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Psychological Types (The Collected Works of C. G. Jung, Vol. 6) (Bollingen Series XX) Paperback – October 1, 1976
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It is Jung who gave us the terms introversion and extraversion. But our colloquial understanding of these terms are not exactly what Jung had in mind. For instance introversion he says means "an inward-turning of libido [psychic energy]." Moreover, the introverted person is one who orients himself predominantly by subjective views in contrast to the extraverted who orients himself by objective (external) conditions. Therefore, extraversion and introversion have to do with which realm--outer or inner--the person is drawn to and invests his energies in. So much for our simplistic notions of what these now household words mean!
Personally, I have not read the first half of the book. When I got my copy I went straight to Chapter 10 "General Description of the Types" since that's where the meat of Jungian typology can be found. And let's not forget the four essays in the appendix. They too offer additional insights into typology.
As a bonus there is an entire chapter (some 80 pages) entitled "Definitions" which is actually an in-depth glossary of some of the more important terms and ideas that Jung uses throughout the Collected Works.
If you'd like to learn about (Jungian) personality typology then I suggest you get this relatively inexpensive paperback edition. I've read many works on Jungian typology but nothing beats getting it straight from the horse's mouth.
Needless to say since we are all a combination of the 2,it is heart warming to see the precision and intimacy of Jung's care in explicating a sort of systematic approach while the author remains humble enough to allow for fallibility's as to the perennial question mark of uncertainty.
200 pages can take one months to savor,but for those philosophically and academically inclined the journey is worth it as Jung takes on a historical survey through biblical criticism,Greek mythology,German poetry,Idealism as well as a treasure house of distinctions and comparisons between states of being such as naivete(the extrovert) and sentimentalitty(the introvert),intoxication(extrovert) and dreaming(introvert) to convey his ideas in merging Freud and Adler into a system that became totally Jungian leaving it's footprints as a giant but not only in common day jargon between the introvert and extrovert but balancing an individuals life between conscious and unconscious reality. The emphasis on Freud the extrovert(predominance of the sexual instinct and melting/loving the world)as distinct from Adler's introversion(power and subjective positioning of mastery of one's self and world)) were philosophical insights that alone were too one sided for Jung,hence a possible union was developed by confusing love for power (or vice a versa) which leads to fragmentation whereby the individual's libido becomes lost by slipping into either the unconscious or the conscious reality without a proper regulating principle.Read more ›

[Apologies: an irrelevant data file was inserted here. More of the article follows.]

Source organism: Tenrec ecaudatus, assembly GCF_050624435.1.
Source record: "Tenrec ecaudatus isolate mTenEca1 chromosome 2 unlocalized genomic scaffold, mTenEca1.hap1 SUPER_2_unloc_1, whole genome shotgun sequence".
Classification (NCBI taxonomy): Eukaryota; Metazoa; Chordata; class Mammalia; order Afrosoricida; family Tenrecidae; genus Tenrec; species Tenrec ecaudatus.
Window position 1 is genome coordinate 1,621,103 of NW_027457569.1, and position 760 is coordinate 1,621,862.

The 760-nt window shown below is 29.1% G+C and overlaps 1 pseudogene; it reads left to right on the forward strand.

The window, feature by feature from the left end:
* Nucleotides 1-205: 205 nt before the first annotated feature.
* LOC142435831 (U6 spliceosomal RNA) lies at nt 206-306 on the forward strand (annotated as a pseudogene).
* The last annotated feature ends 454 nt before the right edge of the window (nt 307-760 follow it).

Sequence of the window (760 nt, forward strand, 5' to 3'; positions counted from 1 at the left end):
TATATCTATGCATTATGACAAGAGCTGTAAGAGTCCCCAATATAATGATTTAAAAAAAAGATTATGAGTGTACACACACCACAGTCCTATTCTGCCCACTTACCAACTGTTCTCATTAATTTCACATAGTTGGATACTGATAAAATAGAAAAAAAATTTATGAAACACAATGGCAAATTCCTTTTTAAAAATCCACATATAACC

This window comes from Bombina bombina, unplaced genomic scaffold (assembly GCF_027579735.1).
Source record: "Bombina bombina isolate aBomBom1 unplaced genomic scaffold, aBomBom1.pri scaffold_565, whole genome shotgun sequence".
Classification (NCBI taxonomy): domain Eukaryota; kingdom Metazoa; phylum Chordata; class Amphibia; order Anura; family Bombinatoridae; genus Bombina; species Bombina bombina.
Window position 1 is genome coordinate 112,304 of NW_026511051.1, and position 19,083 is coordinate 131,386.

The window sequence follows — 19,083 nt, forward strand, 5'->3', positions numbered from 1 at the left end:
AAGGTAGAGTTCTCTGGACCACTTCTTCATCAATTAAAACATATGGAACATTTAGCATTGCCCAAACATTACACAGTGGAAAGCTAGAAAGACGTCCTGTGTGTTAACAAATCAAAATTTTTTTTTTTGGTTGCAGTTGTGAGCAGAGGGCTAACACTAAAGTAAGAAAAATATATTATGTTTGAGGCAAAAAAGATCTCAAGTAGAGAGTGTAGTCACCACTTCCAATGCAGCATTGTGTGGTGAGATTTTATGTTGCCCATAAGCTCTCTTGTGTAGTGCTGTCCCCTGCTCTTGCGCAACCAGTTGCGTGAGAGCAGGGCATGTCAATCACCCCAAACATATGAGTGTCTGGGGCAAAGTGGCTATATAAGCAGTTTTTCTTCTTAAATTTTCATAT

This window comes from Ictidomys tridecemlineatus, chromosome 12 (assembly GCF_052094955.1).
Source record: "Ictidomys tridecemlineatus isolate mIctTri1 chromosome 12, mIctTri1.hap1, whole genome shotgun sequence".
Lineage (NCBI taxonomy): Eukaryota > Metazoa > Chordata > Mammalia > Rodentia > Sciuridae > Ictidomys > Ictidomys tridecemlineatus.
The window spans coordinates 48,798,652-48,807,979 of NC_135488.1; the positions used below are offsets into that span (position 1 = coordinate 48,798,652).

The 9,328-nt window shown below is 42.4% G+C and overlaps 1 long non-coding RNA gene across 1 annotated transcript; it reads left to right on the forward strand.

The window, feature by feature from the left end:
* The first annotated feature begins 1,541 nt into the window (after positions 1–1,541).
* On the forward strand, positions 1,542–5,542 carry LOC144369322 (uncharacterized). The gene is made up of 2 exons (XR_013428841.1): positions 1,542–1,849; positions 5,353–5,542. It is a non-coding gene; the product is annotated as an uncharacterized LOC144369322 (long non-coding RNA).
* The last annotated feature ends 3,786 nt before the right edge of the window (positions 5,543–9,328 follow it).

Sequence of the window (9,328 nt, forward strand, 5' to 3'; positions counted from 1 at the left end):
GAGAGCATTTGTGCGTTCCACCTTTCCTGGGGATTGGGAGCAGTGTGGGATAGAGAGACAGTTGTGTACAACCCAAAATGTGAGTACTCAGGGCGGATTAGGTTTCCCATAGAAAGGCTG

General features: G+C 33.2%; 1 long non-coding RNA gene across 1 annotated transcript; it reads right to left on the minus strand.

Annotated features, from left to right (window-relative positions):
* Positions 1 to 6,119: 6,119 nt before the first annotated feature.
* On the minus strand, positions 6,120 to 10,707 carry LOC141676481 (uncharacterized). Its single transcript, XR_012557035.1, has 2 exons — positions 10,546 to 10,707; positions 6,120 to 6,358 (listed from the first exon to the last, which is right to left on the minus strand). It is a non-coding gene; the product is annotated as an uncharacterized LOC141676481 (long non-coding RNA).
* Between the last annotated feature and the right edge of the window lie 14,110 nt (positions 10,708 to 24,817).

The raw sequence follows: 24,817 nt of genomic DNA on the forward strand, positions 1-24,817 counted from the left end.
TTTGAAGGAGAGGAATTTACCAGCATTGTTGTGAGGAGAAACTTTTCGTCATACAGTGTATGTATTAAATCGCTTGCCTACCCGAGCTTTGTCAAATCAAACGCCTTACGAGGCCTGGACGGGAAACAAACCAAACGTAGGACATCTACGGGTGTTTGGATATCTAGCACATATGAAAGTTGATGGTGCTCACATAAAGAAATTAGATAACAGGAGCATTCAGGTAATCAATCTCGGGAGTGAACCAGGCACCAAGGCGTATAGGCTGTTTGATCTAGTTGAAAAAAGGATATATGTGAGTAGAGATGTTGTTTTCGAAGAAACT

Most Recent Customer Reviews
This is one of the basic works behind the recognition of different types of human beings, of different psychological responses to one's environment. Read morePublished 9 months ago by John McLaughlin
Difficult yet with the help with others and faculty I was able to get through it. I loved Jung's references to the judging and perceiving types and how their energy works and do... Read morePublished 11 months ago by magister scientiae
Almost every review of this book on this site is positive. That was not my impression. The book is full of nonsense. Read morePublished 12 months ago by LF
Jung said bad things about a psychologist that wrote a book with ONLY 300 pages. He should have learned to cut his books to 1/5th of what they are. Great to fall asleep.Published 13 months ago by Guy Lussiez
Delivered as expected and product is as described, but nothing above and beyond my expectations.Published 15 months ago by Gregg
Lots of good material tough read for a novice in this field thoughPublished 17 months ago by Daniel
Yes, Psychological Types explains Jung's theory of temperaments, the two rational and two irrational functions of consciousness. Read morePublished 19 months ago by Eric Charles Hansen